Following inconclusive talks brokered by mediation service ACAS, the family courts body has implemented its offer for 2022-23 without resolving its pay dispute and in the face of overwhelming opposition from union members, said Napo and UNISON.
However, the unions said that, as far as they were concerned, the dispute was not over.
The 2.51% pay increase amounts to a substantial real-terms pay cut, with inflation having been running at at least 9% since April 2022, from when the rise will be backdated.
It was determined by a pay remit set by Cafcass’s sponsor department, the Ministry of Justice (MoJ), under which the family courts body could only increase its overall salary bill by 3% in 2022-23, in line with civil service rules. Cafcass has split this into a 2.51% across-the-board rise to salaries and London weighting, with the remainder set aside for promotions and pay progression.
Bigger pay rises for NHS and council social workers
As well as being a real-terms cut, the deal, worth about £1,000 or just over to the average family court adviser (FCA), is also of less value than the increases for social workers in the NHS (£1,400-£1,833, depending on salary) or those in local government (£1,925) in England.
The significant difference with council staff – who have received better deals than Cafcass counterparts in six out of the last seven years – has led the family courts body’s chief executive, Jacky Tiotto, to warn of an exodus of staff on the grounds of pay.
Napo general secretary Ian Lawrence said: “Cafcass decided the dispute was over. As far as we’re concerned, the dispute is not over, notwithstanding the fact that the employer is now going to impose the pay award. Our position has always been that the employer cannot impose the pay award. We understand members are desperate for money.”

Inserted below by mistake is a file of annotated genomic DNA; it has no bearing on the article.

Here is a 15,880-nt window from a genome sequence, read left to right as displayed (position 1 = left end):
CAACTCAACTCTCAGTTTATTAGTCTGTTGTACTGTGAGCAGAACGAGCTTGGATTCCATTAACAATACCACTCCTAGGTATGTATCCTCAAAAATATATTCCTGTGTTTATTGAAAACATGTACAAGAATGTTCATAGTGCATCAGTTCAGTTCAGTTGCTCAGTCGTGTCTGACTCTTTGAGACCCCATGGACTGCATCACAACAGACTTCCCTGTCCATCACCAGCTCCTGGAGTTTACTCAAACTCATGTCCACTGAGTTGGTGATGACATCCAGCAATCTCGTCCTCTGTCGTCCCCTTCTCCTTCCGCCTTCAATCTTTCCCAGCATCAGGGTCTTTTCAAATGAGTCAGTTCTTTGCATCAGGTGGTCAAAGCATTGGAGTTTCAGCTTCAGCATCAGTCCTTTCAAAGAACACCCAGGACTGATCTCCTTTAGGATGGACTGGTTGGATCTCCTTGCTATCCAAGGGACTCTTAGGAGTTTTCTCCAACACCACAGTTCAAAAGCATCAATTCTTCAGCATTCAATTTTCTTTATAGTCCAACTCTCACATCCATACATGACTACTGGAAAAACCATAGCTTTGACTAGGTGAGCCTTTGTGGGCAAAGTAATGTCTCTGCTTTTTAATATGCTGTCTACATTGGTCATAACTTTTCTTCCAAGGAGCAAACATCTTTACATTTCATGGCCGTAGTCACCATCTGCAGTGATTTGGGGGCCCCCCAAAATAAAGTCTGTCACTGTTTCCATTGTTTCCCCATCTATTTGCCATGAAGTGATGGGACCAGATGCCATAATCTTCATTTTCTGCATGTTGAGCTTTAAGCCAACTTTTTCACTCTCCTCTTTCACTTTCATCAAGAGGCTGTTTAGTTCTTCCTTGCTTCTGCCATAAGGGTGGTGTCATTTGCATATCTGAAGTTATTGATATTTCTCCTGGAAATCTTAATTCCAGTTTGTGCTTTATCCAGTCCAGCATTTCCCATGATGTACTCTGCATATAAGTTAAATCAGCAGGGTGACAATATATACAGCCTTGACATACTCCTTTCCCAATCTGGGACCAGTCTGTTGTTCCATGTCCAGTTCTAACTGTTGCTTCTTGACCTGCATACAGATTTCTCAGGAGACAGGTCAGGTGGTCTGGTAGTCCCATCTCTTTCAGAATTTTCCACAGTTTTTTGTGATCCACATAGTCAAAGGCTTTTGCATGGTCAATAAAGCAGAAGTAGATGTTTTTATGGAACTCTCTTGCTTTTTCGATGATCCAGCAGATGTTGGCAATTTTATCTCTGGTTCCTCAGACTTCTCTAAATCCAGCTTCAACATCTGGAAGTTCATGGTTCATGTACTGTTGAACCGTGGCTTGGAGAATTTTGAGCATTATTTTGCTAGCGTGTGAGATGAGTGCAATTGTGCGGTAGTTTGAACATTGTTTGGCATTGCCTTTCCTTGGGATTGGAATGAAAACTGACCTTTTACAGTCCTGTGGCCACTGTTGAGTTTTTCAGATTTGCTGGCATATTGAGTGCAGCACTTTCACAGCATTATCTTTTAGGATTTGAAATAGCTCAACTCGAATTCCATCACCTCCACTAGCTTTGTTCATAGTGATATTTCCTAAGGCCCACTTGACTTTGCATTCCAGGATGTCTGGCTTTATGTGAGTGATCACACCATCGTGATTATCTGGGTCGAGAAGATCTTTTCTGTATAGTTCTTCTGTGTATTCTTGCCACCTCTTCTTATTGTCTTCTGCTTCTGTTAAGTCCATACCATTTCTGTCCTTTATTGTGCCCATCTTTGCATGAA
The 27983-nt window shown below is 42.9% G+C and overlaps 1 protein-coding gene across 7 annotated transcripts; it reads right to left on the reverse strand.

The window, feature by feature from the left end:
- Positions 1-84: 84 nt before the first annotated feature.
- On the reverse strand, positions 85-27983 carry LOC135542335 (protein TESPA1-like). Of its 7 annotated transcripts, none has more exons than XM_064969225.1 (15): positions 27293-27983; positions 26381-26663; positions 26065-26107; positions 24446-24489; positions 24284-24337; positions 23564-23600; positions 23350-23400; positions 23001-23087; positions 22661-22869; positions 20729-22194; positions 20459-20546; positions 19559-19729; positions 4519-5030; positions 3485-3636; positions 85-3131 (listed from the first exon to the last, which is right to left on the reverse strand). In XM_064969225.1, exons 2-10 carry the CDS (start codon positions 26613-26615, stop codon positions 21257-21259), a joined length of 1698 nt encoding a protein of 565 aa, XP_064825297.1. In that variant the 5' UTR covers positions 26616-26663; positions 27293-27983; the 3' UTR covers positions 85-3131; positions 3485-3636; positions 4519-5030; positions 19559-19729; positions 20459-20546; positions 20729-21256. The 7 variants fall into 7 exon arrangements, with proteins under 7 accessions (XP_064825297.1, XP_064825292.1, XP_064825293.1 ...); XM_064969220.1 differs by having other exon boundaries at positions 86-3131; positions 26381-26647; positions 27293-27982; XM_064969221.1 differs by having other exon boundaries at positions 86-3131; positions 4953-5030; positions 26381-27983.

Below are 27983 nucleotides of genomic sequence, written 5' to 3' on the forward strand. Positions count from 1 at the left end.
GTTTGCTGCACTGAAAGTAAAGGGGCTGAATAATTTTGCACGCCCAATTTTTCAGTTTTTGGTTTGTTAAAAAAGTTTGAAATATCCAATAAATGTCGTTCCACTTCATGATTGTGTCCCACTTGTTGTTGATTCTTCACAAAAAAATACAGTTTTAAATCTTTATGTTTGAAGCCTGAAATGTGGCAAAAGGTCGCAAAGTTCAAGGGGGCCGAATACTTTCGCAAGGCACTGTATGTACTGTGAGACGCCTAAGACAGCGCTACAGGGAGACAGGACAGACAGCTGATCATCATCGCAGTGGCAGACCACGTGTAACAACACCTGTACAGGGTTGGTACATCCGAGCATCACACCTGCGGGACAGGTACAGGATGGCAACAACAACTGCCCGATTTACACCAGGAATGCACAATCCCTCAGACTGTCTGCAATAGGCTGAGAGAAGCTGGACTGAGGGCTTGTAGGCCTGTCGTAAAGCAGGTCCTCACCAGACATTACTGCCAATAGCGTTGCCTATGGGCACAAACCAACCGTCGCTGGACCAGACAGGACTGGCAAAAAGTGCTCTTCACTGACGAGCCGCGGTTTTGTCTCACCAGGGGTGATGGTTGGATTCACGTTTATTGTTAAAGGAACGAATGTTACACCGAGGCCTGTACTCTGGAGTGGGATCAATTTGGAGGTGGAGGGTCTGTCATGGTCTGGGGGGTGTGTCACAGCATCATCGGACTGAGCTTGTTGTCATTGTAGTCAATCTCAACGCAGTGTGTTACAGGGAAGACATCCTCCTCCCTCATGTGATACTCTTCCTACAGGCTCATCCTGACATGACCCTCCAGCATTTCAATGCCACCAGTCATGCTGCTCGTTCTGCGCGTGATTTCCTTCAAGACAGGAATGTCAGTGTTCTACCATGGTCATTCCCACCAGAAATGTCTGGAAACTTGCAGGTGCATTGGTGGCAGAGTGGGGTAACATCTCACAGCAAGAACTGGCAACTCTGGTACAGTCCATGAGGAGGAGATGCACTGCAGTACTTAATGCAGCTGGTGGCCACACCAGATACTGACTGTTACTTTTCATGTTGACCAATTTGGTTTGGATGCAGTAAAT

Lawrence also said that Cafcass could have offered staff a higher across-the board pay offer than 2.51% by delaying a management restructure that will give practice supervisors the opportunity to manage up to four FCAs, with increased pay.
Unions seek meeting with minister
Napo and UNISON members met last Thursday (19 January) to decide on their next steps.
Lawrence said the unions’ key ask was for Cafcass to help secure a meeting with justice minister Lord Bellamy so they can plead their case for a better deal for staff. However, he said Cafcass has not done this, though the unions have written directly to Bellamy requesting a meeting.
Cafcass did not confirm whether it had imposed the pay deal.
In a statement, the family courts body said: “We secured the maximum pay increase possible within the civil service pay guidance and have fully utilised that within this year’s award.”